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Resident ID number’s vulnerability to information crime should be remedied

Resident ID number’s vulnerability to information crime should be remedied

Posted February. 03, 2014 08:16,   


People often hear “Let’s open up our resident IDs.” It means that they are to display their resident IDs to confirm‍ each other’s identity. This phrase was used as such because a resident ID number contains various personal information including age, date of birth, last name, and place of birth. Such personal information was leaked en masse in the recent data leak fiasco. If one has his or her credit card number and bank account number leaked, he or she can change the numbers or even discard them for good. However, the resident ID number is kept through one’s life. Once leaked, information cannot be retrieved in any way.

The current resident ID number system, which allocates a unique number to individuals, is very convenient in terms of management and use. For this reason, various other forms of personal information are built upon the resident ID number and used. However, if the resident ID number is leaked, no other information that has been built upon it can be secure. For instance, if one has someone else’s resident ID number, the former can gain not only the latter’s financial information and credit situation, but also trace disease history and academic records by hacking hospitals and schools. The recent leaks of more than 100 million cases of personal information have exposed almost all Koreans to the risk of information crimes.

President Park Geun-hye instructed the government “to examine if there is any other alternative (to the resident ID number) that can identify individuals by referring to examples overseas.” If only control over collection, storage and management is strengthened while keeping the current system intact, there is no corrective measures for the information that was leaked already. Korea must change the personal identification system altogether or at least add a certain secret code to the existing resident ID number.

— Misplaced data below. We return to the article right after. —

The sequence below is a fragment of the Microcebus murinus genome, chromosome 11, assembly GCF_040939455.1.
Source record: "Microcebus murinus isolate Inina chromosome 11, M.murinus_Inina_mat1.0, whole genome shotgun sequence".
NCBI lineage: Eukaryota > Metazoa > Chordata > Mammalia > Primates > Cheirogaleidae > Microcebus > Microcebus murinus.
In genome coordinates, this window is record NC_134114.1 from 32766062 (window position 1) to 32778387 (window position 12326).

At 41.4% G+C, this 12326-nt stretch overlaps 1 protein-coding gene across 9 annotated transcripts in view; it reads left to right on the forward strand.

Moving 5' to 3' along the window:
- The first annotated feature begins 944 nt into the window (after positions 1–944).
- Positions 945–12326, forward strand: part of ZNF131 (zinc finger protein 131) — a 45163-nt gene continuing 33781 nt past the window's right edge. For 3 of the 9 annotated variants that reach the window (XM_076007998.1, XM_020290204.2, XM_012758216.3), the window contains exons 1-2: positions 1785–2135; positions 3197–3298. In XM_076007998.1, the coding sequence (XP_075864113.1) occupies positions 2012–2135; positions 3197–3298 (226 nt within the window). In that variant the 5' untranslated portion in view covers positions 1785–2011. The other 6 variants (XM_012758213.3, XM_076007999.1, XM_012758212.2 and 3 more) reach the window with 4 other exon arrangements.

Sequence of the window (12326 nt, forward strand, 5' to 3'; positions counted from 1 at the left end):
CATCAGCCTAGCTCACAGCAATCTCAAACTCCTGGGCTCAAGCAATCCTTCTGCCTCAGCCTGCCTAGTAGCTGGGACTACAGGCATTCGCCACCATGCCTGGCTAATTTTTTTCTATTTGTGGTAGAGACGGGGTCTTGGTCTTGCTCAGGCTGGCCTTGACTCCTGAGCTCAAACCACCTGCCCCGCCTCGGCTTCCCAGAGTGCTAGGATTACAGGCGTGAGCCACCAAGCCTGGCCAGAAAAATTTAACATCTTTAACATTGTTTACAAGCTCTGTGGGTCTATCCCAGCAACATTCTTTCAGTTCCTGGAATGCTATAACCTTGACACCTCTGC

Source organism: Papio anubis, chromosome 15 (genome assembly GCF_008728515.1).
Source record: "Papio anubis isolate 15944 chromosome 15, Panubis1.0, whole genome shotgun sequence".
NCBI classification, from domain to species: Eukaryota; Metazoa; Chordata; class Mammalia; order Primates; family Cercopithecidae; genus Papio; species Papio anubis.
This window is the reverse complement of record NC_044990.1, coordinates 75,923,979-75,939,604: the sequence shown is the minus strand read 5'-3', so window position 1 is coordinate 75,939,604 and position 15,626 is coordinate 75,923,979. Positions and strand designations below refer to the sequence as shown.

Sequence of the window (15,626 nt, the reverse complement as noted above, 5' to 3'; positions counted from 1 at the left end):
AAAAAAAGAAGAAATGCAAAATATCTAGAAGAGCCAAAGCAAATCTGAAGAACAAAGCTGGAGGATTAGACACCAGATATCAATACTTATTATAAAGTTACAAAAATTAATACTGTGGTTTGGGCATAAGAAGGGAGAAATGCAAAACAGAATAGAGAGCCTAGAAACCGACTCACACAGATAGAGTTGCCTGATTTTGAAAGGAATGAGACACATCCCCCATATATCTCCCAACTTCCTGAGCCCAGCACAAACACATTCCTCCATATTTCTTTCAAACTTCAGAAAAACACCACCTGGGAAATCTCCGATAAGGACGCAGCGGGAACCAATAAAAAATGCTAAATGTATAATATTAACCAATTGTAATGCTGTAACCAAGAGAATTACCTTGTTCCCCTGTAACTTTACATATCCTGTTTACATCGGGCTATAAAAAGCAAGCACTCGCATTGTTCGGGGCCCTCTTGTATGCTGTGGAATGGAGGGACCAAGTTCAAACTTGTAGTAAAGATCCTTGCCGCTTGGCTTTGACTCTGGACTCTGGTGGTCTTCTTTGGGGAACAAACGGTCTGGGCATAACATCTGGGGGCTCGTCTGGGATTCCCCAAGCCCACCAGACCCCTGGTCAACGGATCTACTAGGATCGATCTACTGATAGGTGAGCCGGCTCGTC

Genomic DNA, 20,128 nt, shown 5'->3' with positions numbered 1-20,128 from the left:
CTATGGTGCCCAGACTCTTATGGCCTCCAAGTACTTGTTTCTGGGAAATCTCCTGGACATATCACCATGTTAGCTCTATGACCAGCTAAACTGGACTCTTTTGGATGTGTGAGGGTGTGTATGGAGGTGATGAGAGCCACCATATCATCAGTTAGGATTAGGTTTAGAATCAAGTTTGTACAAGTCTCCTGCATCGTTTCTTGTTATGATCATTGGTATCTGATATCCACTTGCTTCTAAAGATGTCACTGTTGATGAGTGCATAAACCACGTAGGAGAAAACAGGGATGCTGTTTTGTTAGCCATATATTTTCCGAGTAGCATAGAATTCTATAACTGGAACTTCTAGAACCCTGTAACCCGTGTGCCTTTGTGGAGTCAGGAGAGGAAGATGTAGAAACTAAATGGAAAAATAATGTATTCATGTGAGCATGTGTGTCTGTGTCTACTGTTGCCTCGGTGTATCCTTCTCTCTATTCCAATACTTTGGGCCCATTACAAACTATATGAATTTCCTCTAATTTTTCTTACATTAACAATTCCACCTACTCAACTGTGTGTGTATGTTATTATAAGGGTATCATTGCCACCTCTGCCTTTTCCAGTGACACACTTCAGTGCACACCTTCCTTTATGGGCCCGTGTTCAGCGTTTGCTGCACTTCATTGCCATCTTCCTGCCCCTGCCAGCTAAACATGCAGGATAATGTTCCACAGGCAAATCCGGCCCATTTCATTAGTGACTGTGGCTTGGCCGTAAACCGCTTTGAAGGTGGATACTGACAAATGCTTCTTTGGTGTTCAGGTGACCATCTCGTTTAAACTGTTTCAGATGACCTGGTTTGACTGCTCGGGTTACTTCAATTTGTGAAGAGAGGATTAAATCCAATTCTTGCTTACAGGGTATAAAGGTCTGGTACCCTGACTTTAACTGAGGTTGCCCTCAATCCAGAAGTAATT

The National Human Rights Commission of Korea recommended the Security and Public Administration Ministry to change the resident ID number system itself. The commission asks the ministry to replace the number with a combination of random numbers to make the ID code in itself carry no meaning, and make it possible for people to change the code by winning approval from the court. Pointing to the “volume of information contained in the resident ID number,” the Constitutional Research Institute under the Constitutional Court also said, “The resident ID number overly excessively restricts individual’s own right to determine one’s own personal information, and thus constitutes violation of basic rights.” The United Nations Human Rights Commission also advised Korea to reconsider the resident ID system, and restriction to provision of resident ID numbers in 2008.

In the U.S., social security number and driver’s license number are used in lieu of the resident ID number. In Germany, the national ID card is reissued every 10 years. The identification code in the German ID card contains no information, and one can change it when there is justification for a change. If Korea is to change the resident IT system that has been used for more than half a century, it will entail significant inconvenience and costs. If left unaddressed, however, resident ID numbers can become a seed for the disaster of information crimes. On a path toward information society, Korea should comparatively analyze costs and benefits based on “open attitude,” and make wise choice.